Because of this, words like ‘completely’ are best confined solely to dialogue, where characters can misuse them to their heart’s content. In narrative, however, authors should strive to use more precise language. If this is something you’d like to practise, test your skills out on the paragraph below:
When he arrived, the circus was completely gone. The stalls had been totally packed away, the tent fully taken down, and all of it driven away – there was absolutely no remnant of the amazing place that had been here just the night before. He found the marker quickly and dug down, utterly exhausted by the time he was finished. He brushed the last of the dirt from the chest and forced it open. It was completely empty. Not only had the coins been taken, but his note was totally gone and the felt lining had been ripped away completely. He flipped open his phone. “Eddie,” he whispered, “we’re screwed! We’re completely screwed, Eddie!”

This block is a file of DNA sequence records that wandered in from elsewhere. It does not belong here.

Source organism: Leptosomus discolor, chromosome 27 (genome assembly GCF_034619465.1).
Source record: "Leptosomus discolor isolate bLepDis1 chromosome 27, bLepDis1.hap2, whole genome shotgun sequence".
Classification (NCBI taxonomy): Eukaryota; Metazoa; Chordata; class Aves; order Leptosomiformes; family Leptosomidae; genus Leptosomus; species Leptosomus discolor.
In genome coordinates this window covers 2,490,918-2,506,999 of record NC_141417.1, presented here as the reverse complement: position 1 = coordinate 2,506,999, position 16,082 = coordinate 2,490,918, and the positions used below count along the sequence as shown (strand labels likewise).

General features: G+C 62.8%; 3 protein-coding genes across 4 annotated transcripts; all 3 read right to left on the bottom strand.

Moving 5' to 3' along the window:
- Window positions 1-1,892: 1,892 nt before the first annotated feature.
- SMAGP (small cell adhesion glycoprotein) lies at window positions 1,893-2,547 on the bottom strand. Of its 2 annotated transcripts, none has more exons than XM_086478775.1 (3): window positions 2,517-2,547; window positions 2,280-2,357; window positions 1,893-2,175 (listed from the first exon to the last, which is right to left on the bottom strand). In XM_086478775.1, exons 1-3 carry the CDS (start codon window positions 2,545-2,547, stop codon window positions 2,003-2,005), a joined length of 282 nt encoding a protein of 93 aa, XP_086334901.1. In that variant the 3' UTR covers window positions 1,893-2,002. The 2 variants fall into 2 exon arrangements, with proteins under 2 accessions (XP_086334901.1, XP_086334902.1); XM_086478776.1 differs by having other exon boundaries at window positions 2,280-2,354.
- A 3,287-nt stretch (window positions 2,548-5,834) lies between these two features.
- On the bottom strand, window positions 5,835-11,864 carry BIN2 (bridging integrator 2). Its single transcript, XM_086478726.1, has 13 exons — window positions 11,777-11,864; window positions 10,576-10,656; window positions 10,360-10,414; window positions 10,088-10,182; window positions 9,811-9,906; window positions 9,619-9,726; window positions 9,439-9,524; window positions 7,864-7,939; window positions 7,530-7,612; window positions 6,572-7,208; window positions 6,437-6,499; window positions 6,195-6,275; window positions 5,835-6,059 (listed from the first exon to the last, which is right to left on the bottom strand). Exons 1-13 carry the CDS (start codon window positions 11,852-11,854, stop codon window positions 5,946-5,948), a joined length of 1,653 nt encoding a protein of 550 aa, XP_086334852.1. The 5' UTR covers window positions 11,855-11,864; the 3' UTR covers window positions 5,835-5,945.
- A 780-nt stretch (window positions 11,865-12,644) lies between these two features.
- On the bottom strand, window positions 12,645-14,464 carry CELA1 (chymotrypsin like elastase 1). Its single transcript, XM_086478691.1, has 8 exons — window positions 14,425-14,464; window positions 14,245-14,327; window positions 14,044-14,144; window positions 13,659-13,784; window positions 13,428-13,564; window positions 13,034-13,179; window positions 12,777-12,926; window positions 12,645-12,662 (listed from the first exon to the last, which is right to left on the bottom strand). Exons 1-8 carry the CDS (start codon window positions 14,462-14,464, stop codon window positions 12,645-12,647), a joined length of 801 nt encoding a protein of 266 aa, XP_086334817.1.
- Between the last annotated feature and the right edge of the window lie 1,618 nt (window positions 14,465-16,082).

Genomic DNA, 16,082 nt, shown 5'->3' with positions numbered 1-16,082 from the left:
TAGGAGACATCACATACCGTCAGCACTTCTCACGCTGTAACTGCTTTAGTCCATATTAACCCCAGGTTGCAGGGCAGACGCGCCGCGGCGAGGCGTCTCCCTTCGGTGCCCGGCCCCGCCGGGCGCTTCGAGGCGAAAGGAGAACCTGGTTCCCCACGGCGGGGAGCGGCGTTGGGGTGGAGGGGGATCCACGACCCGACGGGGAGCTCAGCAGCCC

#4 – ‘As if’ and ‘As though’
‘As if’ and ‘as though’ are modifying phrases that many authors use to describe the motivations or intentions of a character. They’re some of the worst offenders on the list because rather than just weakening a phrase or being superfluous, they often change the meaning of a sentence.
The important thing to understand is that when someone does something ‘as if’ they intend a specific consequence, the suggestion is that the speaker believes they don’t want that thing to happen. The below are some examples of these phrases used correctly: